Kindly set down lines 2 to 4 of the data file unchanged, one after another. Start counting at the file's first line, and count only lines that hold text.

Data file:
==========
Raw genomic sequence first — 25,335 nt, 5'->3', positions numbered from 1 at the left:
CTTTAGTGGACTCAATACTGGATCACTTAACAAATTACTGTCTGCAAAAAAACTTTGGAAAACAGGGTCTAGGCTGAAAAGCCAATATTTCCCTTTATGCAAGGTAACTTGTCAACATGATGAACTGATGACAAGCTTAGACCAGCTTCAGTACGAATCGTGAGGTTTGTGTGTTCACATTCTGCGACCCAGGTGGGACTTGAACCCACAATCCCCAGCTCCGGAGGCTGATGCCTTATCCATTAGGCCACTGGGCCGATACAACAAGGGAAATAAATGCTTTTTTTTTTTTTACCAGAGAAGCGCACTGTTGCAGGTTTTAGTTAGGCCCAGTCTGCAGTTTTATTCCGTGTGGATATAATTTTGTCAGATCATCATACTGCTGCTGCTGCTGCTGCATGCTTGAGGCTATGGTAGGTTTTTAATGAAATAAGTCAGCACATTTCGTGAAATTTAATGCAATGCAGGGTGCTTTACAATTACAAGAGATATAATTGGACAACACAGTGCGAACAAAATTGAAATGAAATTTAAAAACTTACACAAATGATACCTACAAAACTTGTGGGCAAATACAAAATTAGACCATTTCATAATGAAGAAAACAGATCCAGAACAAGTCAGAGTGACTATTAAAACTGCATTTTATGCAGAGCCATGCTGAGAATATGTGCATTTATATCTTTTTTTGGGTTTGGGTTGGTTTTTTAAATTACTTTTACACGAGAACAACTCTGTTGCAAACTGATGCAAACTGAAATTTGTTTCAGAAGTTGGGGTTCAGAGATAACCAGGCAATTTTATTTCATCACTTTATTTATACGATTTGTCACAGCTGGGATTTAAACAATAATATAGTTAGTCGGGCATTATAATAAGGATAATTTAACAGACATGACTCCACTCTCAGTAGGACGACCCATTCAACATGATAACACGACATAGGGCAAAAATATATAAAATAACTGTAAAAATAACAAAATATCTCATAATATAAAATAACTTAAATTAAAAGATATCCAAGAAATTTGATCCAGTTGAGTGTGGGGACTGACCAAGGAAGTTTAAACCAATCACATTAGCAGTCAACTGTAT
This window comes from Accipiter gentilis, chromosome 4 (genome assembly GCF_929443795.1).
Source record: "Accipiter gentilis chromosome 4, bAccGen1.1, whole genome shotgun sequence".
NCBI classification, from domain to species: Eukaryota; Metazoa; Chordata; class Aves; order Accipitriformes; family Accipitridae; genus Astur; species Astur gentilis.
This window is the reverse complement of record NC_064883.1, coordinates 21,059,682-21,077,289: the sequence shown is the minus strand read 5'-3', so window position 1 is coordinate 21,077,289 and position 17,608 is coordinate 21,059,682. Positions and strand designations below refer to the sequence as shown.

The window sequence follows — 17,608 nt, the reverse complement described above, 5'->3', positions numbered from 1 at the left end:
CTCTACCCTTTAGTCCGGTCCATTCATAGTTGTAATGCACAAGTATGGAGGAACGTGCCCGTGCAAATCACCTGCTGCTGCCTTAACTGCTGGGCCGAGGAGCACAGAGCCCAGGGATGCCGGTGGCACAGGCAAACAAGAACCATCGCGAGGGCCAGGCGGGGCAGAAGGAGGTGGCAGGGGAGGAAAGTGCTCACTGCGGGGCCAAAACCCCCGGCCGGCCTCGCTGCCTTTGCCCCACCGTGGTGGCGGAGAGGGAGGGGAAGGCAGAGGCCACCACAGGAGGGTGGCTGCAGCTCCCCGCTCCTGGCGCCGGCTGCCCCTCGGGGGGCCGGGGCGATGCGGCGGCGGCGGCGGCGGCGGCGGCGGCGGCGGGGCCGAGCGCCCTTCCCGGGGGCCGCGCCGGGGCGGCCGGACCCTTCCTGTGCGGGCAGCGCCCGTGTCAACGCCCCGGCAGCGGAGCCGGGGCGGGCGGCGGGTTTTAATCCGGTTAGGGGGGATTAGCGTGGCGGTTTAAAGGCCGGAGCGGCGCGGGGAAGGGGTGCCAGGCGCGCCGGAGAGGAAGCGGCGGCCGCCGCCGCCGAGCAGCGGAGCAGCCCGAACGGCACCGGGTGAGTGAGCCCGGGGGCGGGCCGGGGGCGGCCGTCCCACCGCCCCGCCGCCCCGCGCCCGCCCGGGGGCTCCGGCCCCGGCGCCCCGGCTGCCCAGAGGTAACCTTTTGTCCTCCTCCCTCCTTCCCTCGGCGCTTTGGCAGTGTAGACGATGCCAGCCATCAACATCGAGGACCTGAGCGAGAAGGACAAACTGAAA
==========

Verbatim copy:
CTTTAGTGGACTCAATACTGGATCACTTAACAAATTACTGTCTGCAAAAAAACTTTGGAAAACAGGGTCTAGGCTGAAAAGCCAATATTTCCCTTTATGCAAGGTAACTTGTCAACATGATGAACTGATGACAAGCTTAGACCAGCTTCAGTACGAATCGTGAGGTTTGTGTGTTCACATTCTGCGACCCAGGTGGGACTTGAACCCACAATCCCCAGCTCCGGAGGCTGATGCCTTATCCATTAGGCCACTGGGCCGATACAACAAGGGAAATAAATGCTTTTTTTTTTTTTACCAGAGAAGCGCACTGTTGCAGGTTTTAGTTAGGCCCAGTCTGCAGTTTTATTCCGTGTGGATATAATTTTGTCAGATCATCATACTGCTGCTGCTGCTGCTGCATGCTTGAGGCTATGGTAGGTTTTTAATGAAATAAGTCAGCACATTTCGTGAAATTTAATGCAATGCAGGGTGCTTTACAATTACAAGAGATATAATTGGACAACACAGTGCGAACAAAATTGAAATGAAATTTAAAAACTTACACAAATGATACCTACAAAACTTGTGGGCAAATACAAAATTAGACCATTTCATAATGAAGAAAACAGATCCAGAACAAGTCAGAGTGACTATTAAAACTGCATTTTATGCAGAGCCATGCTGAGAATATGTGCATTTATATCTTTTTTTGGGTTTGGGTTGGTTTTTTAAATTACTTTTACACGAGAACAACTCTGTTGCAAACTGATGCAAACTGAAATTTGTTTCAGAAGTTGGGGTTCAGAGATAACCAGGCAATTTTATTTCATCACTTTATTTATACGATTTGTCACAGCTGGGATTTAAACAATAATATAGTTAGTCGGGCATTATAATAAGGATAATTTAACAGACATGACTCCACTCTCAGTAGGACGACCCATTCAACATGATAACACGACATAGGGCAAAAATATATAAAATAACTGTAAAAATAACAAAATATCTCATAATATAAAATAACTTAAATTAAAAGATATCCAAGAAATTTGATCCAGTTGAGTGTGGGGACTGACCAAGGAAGTTTAAACCAATCACATTAGCAGTCAACTGTAT
This window comes from Accipiter gentilis, chromosome 4 (genome assembly GCF_929443795.1).
Source record: "Accipiter gentilis chromosome 4, bAccGen1.1, whole genome shotgun sequence".